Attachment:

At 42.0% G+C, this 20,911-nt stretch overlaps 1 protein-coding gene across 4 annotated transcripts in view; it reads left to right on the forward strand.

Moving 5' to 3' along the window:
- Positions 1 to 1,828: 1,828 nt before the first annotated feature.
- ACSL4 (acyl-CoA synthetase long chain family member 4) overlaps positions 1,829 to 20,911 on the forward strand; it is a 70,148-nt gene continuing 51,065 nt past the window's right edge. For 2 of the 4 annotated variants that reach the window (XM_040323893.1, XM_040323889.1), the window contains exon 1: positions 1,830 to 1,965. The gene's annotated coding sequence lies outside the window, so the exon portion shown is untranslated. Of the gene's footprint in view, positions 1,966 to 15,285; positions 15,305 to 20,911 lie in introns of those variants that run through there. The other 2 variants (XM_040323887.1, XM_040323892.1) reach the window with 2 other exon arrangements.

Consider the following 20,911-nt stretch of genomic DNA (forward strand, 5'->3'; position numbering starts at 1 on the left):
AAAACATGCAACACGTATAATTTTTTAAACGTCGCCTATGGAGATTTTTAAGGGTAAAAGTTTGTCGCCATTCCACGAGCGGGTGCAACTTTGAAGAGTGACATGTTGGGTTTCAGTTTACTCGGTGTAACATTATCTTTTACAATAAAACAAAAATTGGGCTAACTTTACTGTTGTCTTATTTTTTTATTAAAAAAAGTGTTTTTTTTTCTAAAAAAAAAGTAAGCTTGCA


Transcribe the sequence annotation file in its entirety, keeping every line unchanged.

At 42.0% G+C, this 20,911-nt stretch overlaps 1 protein-coding gene across 4 annotated transcripts in view; it reads left to right on the forward strand.

Moving 5' to 3' along the window:
- Positions 1 to 1,828: 1,828 nt before the first annotated feature.
- ACSL4 (acyl-CoA synthetase long chain family member 4) overlaps positions 1,829 to 20,911 on the forward strand; it is a 70,148-nt gene continuing 51,065 nt past the window's right edge. For 2 of the 4 annotated variants that reach the window (XM_040323893.1, XM_040323889.1), the window contains exon 1: positions 1,830 to 1,965. The gene's annotated coding sequence lies outside the window, so the exon portion shown is untranslated. Of the gene's footprint in view, positions 1,966 to 15,285; positions 15,305 to 20,911 lie in introns of those variants that run through there. The other 2 variants (XM_040323887.1, XM_040323892.1) reach the window with 2 other exon arrangements.

Consider the following 20,911-nt stretch of genomic DNA (forward strand, 5'->3'; position numbering starts at 1 on the left):
AAAACATGCAACACGTATAATTTTTTAAACGTCGCCTATGGAGATTTTTAAGGGTAAAAGTTTGTCGCCATTCCACGAGCGGGTGCAACTTTGAAGAGTGACATGTTGGGTTTCAGTTTACTCGGTGTAACATTATCTTTTACAATAAAACAAAAATTGGGCTAACTTTACTGTTGTCTTATTTTTTTATTAAAAAAAGTGTTTTTTTTTCTAAAAAAAAAGTAAGCTTGCA